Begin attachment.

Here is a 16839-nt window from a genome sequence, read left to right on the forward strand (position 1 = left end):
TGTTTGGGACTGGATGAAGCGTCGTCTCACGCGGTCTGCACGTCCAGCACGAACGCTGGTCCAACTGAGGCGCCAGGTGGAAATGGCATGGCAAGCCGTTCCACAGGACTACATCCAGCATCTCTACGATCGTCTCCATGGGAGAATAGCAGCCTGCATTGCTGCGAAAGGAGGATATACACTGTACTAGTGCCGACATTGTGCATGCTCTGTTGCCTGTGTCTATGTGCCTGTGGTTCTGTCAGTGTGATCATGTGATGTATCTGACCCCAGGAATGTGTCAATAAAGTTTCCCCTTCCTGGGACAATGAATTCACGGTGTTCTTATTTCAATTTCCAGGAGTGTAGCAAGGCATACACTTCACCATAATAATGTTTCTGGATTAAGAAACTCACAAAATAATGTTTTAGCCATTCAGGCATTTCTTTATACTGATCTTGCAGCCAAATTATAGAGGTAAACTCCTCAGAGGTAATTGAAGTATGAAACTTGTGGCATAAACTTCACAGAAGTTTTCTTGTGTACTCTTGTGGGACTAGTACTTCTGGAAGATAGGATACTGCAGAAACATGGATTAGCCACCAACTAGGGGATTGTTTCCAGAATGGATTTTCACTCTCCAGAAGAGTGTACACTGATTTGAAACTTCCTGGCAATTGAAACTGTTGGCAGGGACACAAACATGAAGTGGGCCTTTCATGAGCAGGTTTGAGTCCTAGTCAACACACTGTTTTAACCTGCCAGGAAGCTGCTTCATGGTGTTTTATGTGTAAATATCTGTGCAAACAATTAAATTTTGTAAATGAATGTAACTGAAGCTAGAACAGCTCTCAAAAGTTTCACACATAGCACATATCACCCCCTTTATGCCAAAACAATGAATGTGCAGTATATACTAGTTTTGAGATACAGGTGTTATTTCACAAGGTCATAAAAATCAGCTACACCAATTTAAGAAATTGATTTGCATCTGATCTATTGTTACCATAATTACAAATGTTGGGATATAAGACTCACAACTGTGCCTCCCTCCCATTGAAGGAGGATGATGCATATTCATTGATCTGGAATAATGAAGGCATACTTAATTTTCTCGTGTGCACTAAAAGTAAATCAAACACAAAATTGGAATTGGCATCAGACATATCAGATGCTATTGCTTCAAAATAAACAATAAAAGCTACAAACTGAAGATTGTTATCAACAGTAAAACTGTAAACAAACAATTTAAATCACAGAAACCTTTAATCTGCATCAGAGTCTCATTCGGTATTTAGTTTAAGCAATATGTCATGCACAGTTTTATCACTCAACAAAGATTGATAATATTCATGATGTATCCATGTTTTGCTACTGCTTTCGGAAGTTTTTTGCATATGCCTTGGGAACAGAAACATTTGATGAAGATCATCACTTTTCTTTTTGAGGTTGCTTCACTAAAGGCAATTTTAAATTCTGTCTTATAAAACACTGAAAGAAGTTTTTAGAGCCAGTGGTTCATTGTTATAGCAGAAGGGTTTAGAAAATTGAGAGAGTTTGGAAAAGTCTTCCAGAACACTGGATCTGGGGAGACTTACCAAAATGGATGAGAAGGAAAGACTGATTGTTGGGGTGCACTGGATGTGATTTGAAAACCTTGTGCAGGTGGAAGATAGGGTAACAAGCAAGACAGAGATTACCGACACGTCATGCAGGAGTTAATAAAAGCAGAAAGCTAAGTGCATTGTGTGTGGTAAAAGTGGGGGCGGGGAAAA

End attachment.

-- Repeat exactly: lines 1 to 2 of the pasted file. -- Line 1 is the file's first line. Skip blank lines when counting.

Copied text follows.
Here is a 16839-nt window from a genome sequence, read left to right on the forward strand (position 1 = left end):
TGTTTGGGACTGGATGAAGCGTCGTCTCACGCGGTCTGCACGTCCAGCACGAACGCTGGTCCAACTGAGGCGCCAGGTGGAAATGGCATGGCAAGCCGTTCCACAGGACTACATCCAGCATCTCTACGATCGTCTCCATGGGAGAATAGCAGCCTGCATTGCTGCGAAAGGAGGATATACACTGTACTAGTGCCGACATTGTGCATGCTCTGTTGCCTGTGTCTATGTGCCTGTGGTTCTGTCAGTGTGATCATGTGATGTATCTGACCCCAGGAATGTGTCAATAAAGTTTCCCCTTCCTGGGACAATGAATTCACGGTGTTCTTATTTCAATTTCCAGGAGTGTAGCAAGGCATACACTTCACCATAATAATGTTTCTGGATTAAGAAACTCACAAAATAATGTTTTAGCCATTCAGGCATTTCTTTATACTGATCTTGCAGCCAAATTATAGAGGTAAACTCCTCAGAGGTAATTGAAGTATGAAACTTGTGGCATAAACTTCACAGAAGTTTTCTTGTGTACTCTTGTGGGACTAGTACTTCTGGAAGATAGGATACTGCAGAAACATGGATTAGCCACCAACTAGGGGATTGTTTCCAGAATGGATTTTCACTCTCCAGAAGAGTGTACACTGATTTGAAACTTCCTGGCAATTGAAACTGTTGGCAGGGACACAAACATGAAGTGGGCCTTTCATGAGCAGGTTTGAGTCCTAGTCAACACACTGTTTTAACCTGCCAGGAAGCTGCTTCATGGTGTTTTATGTGTAAATATCTGTGCAAACAATTAAATTTTGTAAATGAATGTAACTGAAGCTAGAACAGCTCTCAAAAGTTTCACACATAGCACATATCACCCCCTTTATGCCAAAACAATGAATGTGCAGTATATACTAGTTTTGAGATACAGGTGTTATTTCACAAGGTCATAAAAATCAGCTACACCAATTTAAGAAATTGATTTGCATCTGATCTATTGTTACCATAATTACAAATGTTGGGATATAAGACTCACAACTGTGCCTCCCTCCCATTGAAGGAGGATGATGCATATTCATTGATCTGGAATAATGAAGGCATACTTAATTTTCTCGTGTGCACTAAAAGTAAATCAAACACAAAATTGGAATTGGCATCAGACATATCAGATGCTATTGCTTCAAAATAAACAATAAAAGCTACAAACTGAAGATTGTTATCAACAGTAAAACTGTAAACAAACAATTTAAATCACAGAAACCTTTAATCTGCATCAGAGTCTCATTCGGTATTTAGTTTAAGCAATATGTCATGCACAGTTTTATCACTCAACAAAGATTGATAATATTCATGATGTATCCATGTTTTGCTACTGCTTTCGGAAGTTTTTTGCATATGCCTTGGGAACAGAAACATTTGATGAAGATCATCACTTTTCTTTTTGAGGTTGCTTCACTAAAGGCAATTTTAAATTCTGTCTTATAAAACACTGAAAGAAGTTTTTAGAGCCAGTGGTTCATTGTTATAGCAGAAGGGTTTAGAAAATTGAGAGAGTTTGGAAAAGTCTTCCAGAACACTGGATCTGGGGAGACTTACCAAAATGGATGAGAAGGAAAGACTGATTGTTGGGGTGCACTGGATGTGATTTGAAAACCTTGTGCAGGTGGAAGATAGGGTAACAAGCAAGACAGAGATTACCGACACGTCATGCAGGAGTTAATAAAAGCAGAAAGCTAAGTGCATTGTGTGTGGTAAAAGTGGGGGCGGGGAAAA